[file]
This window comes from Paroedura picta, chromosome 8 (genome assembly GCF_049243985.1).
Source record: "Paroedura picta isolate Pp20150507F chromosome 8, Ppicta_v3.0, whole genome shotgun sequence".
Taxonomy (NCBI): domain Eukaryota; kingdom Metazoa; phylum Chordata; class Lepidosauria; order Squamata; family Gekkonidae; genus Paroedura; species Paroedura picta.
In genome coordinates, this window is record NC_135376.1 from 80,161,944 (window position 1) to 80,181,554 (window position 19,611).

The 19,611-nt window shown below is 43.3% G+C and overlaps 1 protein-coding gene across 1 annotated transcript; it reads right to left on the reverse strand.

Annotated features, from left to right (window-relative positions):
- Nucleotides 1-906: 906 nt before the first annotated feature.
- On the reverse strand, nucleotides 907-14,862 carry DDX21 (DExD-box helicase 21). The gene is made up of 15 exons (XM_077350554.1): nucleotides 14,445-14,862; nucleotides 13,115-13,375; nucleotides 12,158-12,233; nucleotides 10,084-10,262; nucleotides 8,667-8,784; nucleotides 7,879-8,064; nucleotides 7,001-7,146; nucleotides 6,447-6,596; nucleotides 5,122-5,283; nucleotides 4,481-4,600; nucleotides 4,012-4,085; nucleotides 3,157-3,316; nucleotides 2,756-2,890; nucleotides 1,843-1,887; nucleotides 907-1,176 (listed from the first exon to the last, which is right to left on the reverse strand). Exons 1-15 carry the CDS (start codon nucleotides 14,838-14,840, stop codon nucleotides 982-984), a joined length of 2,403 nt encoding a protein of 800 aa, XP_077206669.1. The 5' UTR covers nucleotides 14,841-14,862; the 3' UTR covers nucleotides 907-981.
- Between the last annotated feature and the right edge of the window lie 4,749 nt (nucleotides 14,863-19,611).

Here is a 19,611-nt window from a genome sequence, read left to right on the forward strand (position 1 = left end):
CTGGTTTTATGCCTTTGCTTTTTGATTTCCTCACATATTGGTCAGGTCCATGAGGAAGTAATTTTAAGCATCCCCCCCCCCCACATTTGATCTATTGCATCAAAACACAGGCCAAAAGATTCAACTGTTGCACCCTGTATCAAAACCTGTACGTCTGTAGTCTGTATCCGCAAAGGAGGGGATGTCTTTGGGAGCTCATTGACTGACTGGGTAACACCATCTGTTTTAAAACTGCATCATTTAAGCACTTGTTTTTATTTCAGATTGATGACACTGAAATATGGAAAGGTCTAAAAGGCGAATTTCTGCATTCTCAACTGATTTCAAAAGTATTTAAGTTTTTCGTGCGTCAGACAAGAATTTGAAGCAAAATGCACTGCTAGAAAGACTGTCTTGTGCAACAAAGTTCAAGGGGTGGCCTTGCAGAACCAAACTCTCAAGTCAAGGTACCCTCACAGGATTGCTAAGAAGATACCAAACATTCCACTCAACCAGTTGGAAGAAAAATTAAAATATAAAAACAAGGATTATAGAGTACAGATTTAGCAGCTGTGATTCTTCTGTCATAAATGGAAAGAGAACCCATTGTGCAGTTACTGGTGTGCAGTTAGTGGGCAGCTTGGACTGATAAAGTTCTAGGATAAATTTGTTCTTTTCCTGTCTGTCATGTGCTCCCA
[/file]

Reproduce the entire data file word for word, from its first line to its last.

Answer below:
This window comes from Paroedura picta, chromosome 8 (genome assembly GCF_049243985.1).
Source record: "Paroedura picta isolate Pp20150507F chromosome 8, Ppicta_v3.0, whole genome shotgun sequence".
Taxonomy (NCBI): domain Eukaryota; kingdom Metazoa; phylum Chordata; class Lepidosauria; order Squamata; family Gekkonidae; genus Paroedura; species Paroedura picta.
In genome coordinates, this window is record NC_135376.1 from 80,161,944 (window position 1) to 80,181,554 (window position 19,611).

The 19,611-nt window shown below is 43.3% G+C and overlaps 1 protein-coding gene across 1 annotated transcript; it reads right to left on the reverse strand.

Annotated features, from left to right (window-relative positions):
- Nucleotides 1-906: 906 nt before the first annotated feature.
- On the reverse strand, nucleotides 907-14,862 carry DDX21 (DExD-box helicase 21). The gene is made up of 15 exons (XM_077350554.1): nucleotides 14,445-14,862; nucleotides 13,115-13,375; nucleotides 12,158-12,233; nucleotides 10,084-10,262; nucleotides 8,667-8,784; nucleotides 7,879-8,064; nucleotides 7,001-7,146; nucleotides 6,447-6,596; nucleotides 5,122-5,283; nucleotides 4,481-4,600; nucleotides 4,012-4,085; nucleotides 3,157-3,316; nucleotides 2,756-2,890; nucleotides 1,843-1,887; nucleotides 907-1,176 (listed from the first exon to the last, which is right to left on the reverse strand). Exons 1-15 carry the CDS (start codon nucleotides 14,838-14,840, stop codon nucleotides 982-984), a joined length of 2,403 nt encoding a protein of 800 aa, XP_077206669.1. The 5' UTR covers nucleotides 14,841-14,862; the 3' UTR covers nucleotides 907-981.
- Between the last annotated feature and the right edge of the window lie 4,749 nt (nucleotides 14,863-19,611).

Here is a 19,611-nt window from a genome sequence, read left to right on the forward strand (position 1 = left end):
CTGGTTTTATGCCTTTGCTTTTTGATTTCCTCACATATTGGTCAGGTCCATGAGGAAGTAATTTTAAGCATCCCCCCCCCCCACATTTGATCTATTGCATCAAAACACAGGCCAAAAGATTCAACTGTTGCACCCTGTATCAAAACCTGTACGTCTGTAGTCTGTATCCGCAAAGGAGGGGATGTCTTTGGGAGCTCATTGACTGACTGGGTAACACCATCTGTTTTAAAACTGCATCATTTAAGCACTTGTTTTTATTTCAGATTGATGACACTGAAATATGGAAAGGTCTAAAAGGCGAATTTCTGCATTCTCAACTGATTTCAAAAGTATTTAAGTTTTTCGTGCGTCAGACAAGAATTTGAAGCAAAATGCACTGCTAGAAAGACTGTCTTGTGCAACAAAGTTCAAGGGGTGGCCTTGCAGAACCAAACTCTCAAGTCAAGGTACCCTCACAGGATTGCTAAGAAGATACCAAACATTCCACTCAACCAGTTGGAAGAAAAATTAAAATATAAAAACAAGGATTATAGAGTACAGATTTAGCAGCTGTGATTCTTCTGTCATAAATGGAAAGAGAACCCATTGTGCAGTTACTGGTGTGCAGTTAGTGGGCAGCTTGGACTGATAAAGTTCTAGGATAAATTTGTTCTTTTCCTGTCTGTCATGTGCTCCCA